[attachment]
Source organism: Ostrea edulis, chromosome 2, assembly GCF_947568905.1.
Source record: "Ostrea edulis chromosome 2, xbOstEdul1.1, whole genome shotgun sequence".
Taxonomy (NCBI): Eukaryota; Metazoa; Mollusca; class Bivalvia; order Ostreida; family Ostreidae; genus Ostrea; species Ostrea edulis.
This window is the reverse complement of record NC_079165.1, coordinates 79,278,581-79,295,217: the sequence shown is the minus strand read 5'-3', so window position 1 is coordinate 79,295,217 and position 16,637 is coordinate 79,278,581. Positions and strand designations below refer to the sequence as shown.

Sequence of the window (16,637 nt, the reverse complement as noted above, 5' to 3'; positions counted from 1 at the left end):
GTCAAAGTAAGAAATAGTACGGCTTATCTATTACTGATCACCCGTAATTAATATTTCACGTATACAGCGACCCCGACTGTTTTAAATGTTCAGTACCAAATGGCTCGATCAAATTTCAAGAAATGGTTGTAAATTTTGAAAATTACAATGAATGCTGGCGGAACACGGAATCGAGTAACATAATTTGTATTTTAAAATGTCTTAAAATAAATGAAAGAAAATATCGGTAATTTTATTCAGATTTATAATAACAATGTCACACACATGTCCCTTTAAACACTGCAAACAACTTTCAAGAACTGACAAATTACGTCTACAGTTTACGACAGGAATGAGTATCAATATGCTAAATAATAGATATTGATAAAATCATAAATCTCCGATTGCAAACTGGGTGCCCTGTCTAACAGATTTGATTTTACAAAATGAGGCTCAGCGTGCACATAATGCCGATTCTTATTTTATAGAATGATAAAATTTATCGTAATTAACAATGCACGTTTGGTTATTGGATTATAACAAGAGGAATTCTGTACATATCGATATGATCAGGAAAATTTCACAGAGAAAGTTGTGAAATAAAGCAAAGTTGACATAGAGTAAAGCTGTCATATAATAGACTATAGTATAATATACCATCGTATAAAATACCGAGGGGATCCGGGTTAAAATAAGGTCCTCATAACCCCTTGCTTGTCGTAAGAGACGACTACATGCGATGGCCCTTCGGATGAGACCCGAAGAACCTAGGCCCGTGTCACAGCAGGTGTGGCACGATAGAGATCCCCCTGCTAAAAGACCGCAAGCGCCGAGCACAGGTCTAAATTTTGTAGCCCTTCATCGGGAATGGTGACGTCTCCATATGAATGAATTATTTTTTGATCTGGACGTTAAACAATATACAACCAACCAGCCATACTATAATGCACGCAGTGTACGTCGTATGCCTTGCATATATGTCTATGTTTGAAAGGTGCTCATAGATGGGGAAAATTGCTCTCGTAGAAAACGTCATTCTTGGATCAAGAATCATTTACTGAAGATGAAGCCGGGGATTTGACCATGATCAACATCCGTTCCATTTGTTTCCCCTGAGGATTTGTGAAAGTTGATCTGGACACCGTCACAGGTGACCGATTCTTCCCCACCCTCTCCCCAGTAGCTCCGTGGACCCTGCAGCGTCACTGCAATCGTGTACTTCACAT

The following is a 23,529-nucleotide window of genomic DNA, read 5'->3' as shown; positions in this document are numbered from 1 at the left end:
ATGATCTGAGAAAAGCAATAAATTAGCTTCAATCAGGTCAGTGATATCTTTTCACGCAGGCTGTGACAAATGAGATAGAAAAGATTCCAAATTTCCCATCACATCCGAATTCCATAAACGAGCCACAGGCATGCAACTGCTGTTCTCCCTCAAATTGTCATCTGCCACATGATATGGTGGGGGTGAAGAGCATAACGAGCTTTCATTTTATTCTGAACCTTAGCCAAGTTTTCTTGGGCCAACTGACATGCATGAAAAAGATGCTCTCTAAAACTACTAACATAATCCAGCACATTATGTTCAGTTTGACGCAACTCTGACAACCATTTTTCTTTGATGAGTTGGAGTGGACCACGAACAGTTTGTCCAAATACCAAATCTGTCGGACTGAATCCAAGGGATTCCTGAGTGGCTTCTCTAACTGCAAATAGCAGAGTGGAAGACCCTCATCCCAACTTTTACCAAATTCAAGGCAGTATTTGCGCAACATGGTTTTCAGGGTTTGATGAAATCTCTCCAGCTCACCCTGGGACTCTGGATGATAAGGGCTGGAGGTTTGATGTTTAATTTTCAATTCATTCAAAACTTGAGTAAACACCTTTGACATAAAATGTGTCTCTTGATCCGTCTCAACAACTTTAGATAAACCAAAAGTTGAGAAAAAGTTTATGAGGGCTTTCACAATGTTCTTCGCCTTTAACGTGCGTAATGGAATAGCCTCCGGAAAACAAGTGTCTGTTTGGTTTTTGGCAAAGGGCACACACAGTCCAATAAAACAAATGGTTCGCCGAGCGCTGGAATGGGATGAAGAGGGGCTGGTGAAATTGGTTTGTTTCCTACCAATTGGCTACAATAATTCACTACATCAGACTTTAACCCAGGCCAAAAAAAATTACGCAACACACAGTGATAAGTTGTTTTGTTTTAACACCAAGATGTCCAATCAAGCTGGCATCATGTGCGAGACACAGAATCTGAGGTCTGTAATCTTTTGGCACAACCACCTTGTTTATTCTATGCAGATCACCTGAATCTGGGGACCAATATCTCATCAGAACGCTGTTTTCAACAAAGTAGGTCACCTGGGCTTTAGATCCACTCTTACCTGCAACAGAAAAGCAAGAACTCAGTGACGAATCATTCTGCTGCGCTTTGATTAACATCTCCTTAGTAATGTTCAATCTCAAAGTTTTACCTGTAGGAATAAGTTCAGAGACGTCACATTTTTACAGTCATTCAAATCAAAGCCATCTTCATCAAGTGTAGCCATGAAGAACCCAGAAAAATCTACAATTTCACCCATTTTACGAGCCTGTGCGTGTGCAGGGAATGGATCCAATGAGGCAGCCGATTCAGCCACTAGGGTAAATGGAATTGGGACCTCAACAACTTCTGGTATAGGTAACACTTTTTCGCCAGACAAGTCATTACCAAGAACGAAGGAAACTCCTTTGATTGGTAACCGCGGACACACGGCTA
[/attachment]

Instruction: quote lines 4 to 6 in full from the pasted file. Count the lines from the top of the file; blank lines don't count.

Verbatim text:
This window is the reverse complement of record NC_079165.1, coordinates 79,278,581-79,295,217: the sequence shown is the minus strand read 5'-3', so window position 1 is coordinate 79,295,217 and position 16,637 is coordinate 79,278,581. Positions and strand designations below refer to the sequence as shown.

Sequence of the window (16,637 nt, the reverse complement as noted above, 5' to 3'; positions counted from 1 at the left end):
GTCAAAGTAAGAAATAGTACGGCTTATCTATTACTGATCACCCGTAATTAATATTTCACGTATACAGCGACCCCGACTGTTTTAAATGTTCAGTACCAAATGGCTCGATCAAATTTCAAGAAATGGTTGTAAATTTTGAAAATTACAATGAATGCTGGCGGAACACGGAATCGAGTAACATAATTTGTATTTTAAAATGTCTTAAAATAAATGAAAGAAAATATCGGTAATTTTATTCAGATTTATAATAACAATGTCACACACATGTCCCTTTAAACACTGCAAACAACTTTCAAGAACTGACAAATTACGTCTACAGTTTACGACAGGAATGAGTATCAATATGCTAAATAATAGATATTGATAAAATCATAAATCTCCGATTGCAAACTGGGTGCCCTGTCTAACAGATTTGATTTTACAAAATGAGGCTCAGCGTGCACATAATGCCGATTCTTATTTTATAGAATGATAAAATTTATCGTAATTAACAATGCACGTTTGGTTATTGGATTATAACAAGAGGAATTCTGTACATATCGATATGATCAGGAAAATTTCACAGAGAAAGTTGTGAAATAAAGCAAAGTTGACATAGAGTAAAGCTGTCATATAATAGACTATAGTATAATATACCATCGTATAAAATACCGAGGGGATCCGGGTTAAAATAAGGTCCTCATAACCCCTTGCTTGTCGTAAGAGACGACTACATGCGATGGCCCTTCGGATGAGACCCGAAGAACCTAGGCCCGTGTCACAGCAGGTGTGGCACGATAGAGATCCCCCTGCTAAAAGACCGCAAGCGCCGAGCACAGGTCTAAATTTTGTAGCCCTTCATCGGGAATGGTGACGTCTCCATATGAATGAATTATTTTTTGATCTGGACGTTAAACAATATACAACCAACCAGCCATACTATAATGCACGCAGTGTACGTCGTATGCCTTGCATATATGTCTATGTTTGAAAGGTGCTCATAGATGGGGAAAATTGCTCTCGTAGAAAACGTCATTCTTGGATCAAGAATCATTTACTGAAGATGAAGCCGGGGATTTGACCATGATCAACATCCGTTCCATTTGTTTCCCCTGAGGATTTGTGAAAGTTGATCTGGACACCGTCACAGGTGACCGATTCTTCCCCACCCTCTCCCCAGTAGCTCCGTGGACCCTGCAGCGTCACTGCAATCGTGTACTTCACAT